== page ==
Last Friday I took a day off work for a combined allotment/Christmas shopping blitz. It was a day of freezing fog, and not surprisingly I was the only person mad enough to be working my plot that day. While I was working - hard - I was warm enough, but as soon as I stopped the damp chill seeped into my bones. I drank my thermos of tea sitting on a deckchair inside the shed, looking out at the foggy view, and felt very...British and eccentric.
More skies from around the world, including some with sun, are at Skywatch Friday.
Does anyone else remember the old-style Woman and Home magazine, that our mothers and their friends used to get? Before its makeover into empowered womanhood and a 'brand new attitude'? It was a 1950's time capsule of household hints, knitting patterns, soft-focus short stories, and flower arranging. Even in my childhood I knew this magazine was seriously out of date, but there was a certain comfort about it. Most of all, it has left me with a love of Forsythia, that brave winter flower that seemed to feature in all the 'arrangements' between November and March.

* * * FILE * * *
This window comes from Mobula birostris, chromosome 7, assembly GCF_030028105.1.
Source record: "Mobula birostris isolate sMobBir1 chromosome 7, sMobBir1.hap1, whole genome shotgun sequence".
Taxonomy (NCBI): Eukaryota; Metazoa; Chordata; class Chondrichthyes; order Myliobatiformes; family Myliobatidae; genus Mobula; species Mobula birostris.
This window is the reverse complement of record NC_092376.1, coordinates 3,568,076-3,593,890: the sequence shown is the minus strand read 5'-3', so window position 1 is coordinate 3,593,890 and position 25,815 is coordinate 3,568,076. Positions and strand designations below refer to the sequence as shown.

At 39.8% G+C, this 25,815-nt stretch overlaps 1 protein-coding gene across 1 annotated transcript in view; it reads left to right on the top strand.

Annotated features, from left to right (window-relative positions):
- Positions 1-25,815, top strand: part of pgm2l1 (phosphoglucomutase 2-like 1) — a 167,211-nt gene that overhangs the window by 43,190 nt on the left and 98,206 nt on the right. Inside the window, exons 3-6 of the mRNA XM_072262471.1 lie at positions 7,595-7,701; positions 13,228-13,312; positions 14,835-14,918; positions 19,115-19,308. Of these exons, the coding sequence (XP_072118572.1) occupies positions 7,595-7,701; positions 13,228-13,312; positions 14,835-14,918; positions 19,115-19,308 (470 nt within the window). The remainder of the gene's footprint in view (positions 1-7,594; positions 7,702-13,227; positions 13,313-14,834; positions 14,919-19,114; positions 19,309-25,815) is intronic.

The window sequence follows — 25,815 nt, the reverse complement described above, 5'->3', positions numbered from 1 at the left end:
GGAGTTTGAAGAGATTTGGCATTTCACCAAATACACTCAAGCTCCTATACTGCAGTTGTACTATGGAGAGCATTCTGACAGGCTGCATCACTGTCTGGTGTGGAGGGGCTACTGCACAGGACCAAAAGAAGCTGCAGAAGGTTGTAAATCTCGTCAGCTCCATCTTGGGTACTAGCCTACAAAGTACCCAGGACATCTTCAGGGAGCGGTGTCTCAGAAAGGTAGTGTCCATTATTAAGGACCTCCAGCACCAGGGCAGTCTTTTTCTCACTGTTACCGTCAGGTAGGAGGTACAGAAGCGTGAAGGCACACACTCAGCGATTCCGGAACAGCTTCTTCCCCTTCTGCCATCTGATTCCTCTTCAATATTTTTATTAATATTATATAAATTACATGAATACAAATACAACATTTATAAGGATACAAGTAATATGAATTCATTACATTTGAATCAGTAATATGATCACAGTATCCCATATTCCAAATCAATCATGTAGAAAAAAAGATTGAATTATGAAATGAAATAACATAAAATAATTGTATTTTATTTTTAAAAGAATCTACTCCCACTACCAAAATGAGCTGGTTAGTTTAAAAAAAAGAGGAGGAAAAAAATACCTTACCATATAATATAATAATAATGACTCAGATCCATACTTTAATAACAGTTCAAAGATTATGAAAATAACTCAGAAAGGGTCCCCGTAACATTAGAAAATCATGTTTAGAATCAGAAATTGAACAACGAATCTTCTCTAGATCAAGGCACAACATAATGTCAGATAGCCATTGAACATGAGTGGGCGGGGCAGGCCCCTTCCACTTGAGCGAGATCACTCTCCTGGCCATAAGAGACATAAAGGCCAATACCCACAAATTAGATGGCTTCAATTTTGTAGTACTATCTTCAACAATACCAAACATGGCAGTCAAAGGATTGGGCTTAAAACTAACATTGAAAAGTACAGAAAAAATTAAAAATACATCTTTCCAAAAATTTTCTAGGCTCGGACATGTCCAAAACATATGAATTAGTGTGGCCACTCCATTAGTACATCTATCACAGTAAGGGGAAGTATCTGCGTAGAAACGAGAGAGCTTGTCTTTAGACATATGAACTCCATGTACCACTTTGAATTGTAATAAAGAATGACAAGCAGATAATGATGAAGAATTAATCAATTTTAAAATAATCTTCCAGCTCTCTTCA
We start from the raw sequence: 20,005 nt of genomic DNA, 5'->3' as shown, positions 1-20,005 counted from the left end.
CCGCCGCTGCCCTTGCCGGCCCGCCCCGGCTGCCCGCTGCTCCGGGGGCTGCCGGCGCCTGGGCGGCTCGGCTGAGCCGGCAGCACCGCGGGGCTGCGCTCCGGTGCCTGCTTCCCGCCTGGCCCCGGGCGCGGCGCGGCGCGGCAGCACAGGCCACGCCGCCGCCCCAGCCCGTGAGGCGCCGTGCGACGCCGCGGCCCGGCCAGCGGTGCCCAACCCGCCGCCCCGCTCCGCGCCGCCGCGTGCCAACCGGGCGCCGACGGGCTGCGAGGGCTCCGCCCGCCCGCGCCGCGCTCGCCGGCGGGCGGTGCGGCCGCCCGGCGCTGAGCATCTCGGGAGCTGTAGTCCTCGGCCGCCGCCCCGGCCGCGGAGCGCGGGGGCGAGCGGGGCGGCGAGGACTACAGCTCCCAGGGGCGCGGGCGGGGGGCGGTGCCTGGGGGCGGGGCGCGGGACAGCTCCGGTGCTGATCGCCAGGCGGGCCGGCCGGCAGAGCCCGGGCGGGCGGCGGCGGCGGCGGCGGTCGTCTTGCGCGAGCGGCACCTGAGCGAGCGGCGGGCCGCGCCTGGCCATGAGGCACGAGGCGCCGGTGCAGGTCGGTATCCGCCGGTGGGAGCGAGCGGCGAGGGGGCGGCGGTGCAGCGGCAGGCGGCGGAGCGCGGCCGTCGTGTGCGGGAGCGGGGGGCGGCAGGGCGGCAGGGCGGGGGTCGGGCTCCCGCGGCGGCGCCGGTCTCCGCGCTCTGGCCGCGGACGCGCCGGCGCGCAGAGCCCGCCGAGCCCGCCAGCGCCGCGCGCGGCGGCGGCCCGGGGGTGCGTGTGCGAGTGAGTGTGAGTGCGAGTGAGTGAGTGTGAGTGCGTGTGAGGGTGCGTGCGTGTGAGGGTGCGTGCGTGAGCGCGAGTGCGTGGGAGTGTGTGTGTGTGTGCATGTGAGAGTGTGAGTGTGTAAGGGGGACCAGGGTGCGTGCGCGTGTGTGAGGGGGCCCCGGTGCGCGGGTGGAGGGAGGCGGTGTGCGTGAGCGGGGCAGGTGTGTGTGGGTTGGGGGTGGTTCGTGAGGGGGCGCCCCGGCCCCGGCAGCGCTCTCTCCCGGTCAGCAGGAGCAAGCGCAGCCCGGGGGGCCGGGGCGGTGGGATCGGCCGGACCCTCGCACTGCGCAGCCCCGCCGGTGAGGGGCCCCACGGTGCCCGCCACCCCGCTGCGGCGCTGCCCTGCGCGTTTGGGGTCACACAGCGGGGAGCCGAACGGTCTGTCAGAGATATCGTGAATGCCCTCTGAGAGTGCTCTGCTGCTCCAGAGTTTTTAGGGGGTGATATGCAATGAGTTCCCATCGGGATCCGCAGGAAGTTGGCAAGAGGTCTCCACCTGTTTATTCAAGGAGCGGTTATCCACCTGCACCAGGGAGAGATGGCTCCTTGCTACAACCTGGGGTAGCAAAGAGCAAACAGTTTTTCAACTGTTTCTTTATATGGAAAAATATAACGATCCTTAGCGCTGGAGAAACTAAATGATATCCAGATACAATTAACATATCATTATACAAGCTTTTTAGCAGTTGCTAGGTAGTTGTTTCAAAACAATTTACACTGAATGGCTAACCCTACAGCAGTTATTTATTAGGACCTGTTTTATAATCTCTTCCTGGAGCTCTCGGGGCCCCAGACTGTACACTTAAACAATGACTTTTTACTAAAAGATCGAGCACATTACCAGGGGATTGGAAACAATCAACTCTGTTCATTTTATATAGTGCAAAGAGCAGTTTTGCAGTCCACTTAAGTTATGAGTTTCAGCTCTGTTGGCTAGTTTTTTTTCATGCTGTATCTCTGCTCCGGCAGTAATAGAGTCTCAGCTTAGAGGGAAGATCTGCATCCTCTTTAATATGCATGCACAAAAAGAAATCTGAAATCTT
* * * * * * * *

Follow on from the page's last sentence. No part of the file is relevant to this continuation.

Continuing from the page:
I long to have Forsythia in my garden or at the allotment. Not that I am into flower arranging, but a few sprays of it in an IKEA vase would brighten up the gloomiest December day. And hurtle me right back to my childhood.
For the moment I have to make do with this sunny patch at the entrance to the allotment site.
It may not seem like it from this blog, but things are still moving slowly at the allotment. A bit like this worm, disturbed as I cleared out the dahlias that seemed like a good idea at the time. I did have a slight pang of regret as I dug them out. They were strongly established, with huge tubers. But they need staking, and they don't attract bees, and they get so heavy and sodden in the rains of September and October. And they're full of forky-tails (Scots for earwigs). So it was out with them the other week while the soil was still workable.
In digging them out I disturbed not only worms, which of course I was glad to see, but several ladybirds hiding under fallen leaves. The work went all the more slowly because I kept gently relocating the ladybirds under a different pile of leaves, and they kept stolidly heading back to where I was digging so I stopped again and... I see other garden bloggers are still busy, but I've had no time to visit. I hope to have a big catch-up treat once this last crazy week of work and school end of term finishes.